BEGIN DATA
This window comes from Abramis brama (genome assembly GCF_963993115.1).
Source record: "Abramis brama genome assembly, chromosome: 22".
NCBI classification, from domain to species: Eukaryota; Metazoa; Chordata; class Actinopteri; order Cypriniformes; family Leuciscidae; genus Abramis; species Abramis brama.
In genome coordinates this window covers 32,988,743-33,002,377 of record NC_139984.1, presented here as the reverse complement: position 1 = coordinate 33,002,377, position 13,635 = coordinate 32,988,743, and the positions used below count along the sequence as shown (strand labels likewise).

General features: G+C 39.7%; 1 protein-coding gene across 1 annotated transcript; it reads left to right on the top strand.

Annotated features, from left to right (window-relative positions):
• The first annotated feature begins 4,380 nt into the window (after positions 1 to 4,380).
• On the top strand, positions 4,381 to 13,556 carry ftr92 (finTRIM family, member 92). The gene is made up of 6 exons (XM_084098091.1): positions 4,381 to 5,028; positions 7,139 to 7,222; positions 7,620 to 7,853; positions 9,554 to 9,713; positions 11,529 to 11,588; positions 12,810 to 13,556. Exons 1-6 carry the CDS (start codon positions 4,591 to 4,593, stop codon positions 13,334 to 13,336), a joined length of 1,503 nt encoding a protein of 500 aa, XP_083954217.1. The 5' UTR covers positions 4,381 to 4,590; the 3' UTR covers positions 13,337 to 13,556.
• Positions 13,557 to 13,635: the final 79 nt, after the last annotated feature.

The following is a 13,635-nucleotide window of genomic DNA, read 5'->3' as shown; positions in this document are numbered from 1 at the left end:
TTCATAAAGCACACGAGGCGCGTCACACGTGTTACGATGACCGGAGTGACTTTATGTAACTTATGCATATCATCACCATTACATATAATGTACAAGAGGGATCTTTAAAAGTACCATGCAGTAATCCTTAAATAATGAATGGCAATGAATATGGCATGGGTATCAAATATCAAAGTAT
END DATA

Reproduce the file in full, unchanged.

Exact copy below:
This window comes from Abramis brama (genome assembly GCF_963993115.1).
Source record: "Abramis brama genome assembly, chromosome: 22".
NCBI classification, from domain to species: Eukaryota; Metazoa; Chordata; class Actinopteri; order Cypriniformes; family Leuciscidae; genus Abramis; species Abramis brama.
In genome coordinates this window covers 32,988,743-33,002,377 of record NC_139984.1, presented here as the reverse complement: position 1 = coordinate 33,002,377, position 13,635 = coordinate 32,988,743, and the positions used below count along the sequence as shown (strand labels likewise).

General features: G+C 39.7%; 1 protein-coding gene across 1 annotated transcript; it reads left to right on the top strand.

Annotated features, from left to right (window-relative positions):
• The first annotated feature begins 4,380 nt into the window (after positions 1 to 4,380).
• On the top strand, positions 4,381 to 13,556 carry ftr92 (finTRIM family, member 92). The gene is made up of 6 exons (XM_084098091.1): positions 4,381 to 5,028; positions 7,139 to 7,222; positions 7,620 to 7,853; positions 9,554 to 9,713; positions 11,529 to 11,588; positions 12,810 to 13,556. Exons 1-6 carry the CDS (start codon positions 4,591 to 4,593, stop codon positions 13,334 to 13,336), a joined length of 1,503 nt encoding a protein of 500 aa, XP_083954217.1. The 5' UTR covers positions 4,381 to 4,590; the 3' UTR covers positions 13,337 to 13,556.
• Positions 13,557 to 13,635: the final 79 nt, after the last annotated feature.

The following is a 13,635-nucleotide window of genomic DNA, read 5'->3' as shown; positions in this document are numbered from 1 at the left end:
TTCATAAAGCACACGAGGCGCGTCACACGTGTTACGATGACCGGAGTGACTTTATGTAACTTATGCATATCATCACCATTACATATAATGTACAAGAGGGATCTTTAAAAGTACCATGCAGTAATCCTTAAATAATGAATGGCAATGAATATGGCATGGGTATCAAATATCAAAGTAT